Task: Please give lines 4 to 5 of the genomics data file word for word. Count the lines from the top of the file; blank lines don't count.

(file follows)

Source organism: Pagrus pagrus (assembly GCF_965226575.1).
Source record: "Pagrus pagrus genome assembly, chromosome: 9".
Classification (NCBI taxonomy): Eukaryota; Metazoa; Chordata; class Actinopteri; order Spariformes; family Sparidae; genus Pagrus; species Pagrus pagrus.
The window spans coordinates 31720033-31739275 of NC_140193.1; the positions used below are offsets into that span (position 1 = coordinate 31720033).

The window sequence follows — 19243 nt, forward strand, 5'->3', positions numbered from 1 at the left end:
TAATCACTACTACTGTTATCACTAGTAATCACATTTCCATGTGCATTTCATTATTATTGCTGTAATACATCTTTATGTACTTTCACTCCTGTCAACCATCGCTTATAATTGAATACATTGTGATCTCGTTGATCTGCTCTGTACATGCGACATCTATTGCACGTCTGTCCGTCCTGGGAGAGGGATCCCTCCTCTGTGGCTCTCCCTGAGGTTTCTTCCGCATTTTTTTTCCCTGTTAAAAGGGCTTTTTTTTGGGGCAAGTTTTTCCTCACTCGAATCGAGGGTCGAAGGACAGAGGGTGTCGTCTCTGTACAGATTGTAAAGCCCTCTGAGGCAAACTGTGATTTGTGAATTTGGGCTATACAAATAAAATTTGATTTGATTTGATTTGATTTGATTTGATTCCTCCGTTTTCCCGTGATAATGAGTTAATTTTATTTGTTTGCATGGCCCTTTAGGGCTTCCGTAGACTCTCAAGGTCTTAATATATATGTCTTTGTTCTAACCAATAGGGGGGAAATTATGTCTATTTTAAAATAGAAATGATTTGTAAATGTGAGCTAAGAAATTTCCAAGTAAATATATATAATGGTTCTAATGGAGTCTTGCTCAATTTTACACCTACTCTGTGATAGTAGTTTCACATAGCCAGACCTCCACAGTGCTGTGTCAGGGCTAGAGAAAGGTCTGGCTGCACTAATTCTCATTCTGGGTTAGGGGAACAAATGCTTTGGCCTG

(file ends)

The window spans coordinates 31720033-31739275 of NC_140193.1; the positions used below are offsets into that span (position 1 = coordinate 31720033).

The window sequence follows — 19243 nt, forward strand, 5'->3', positions numbered from 1 at the left end: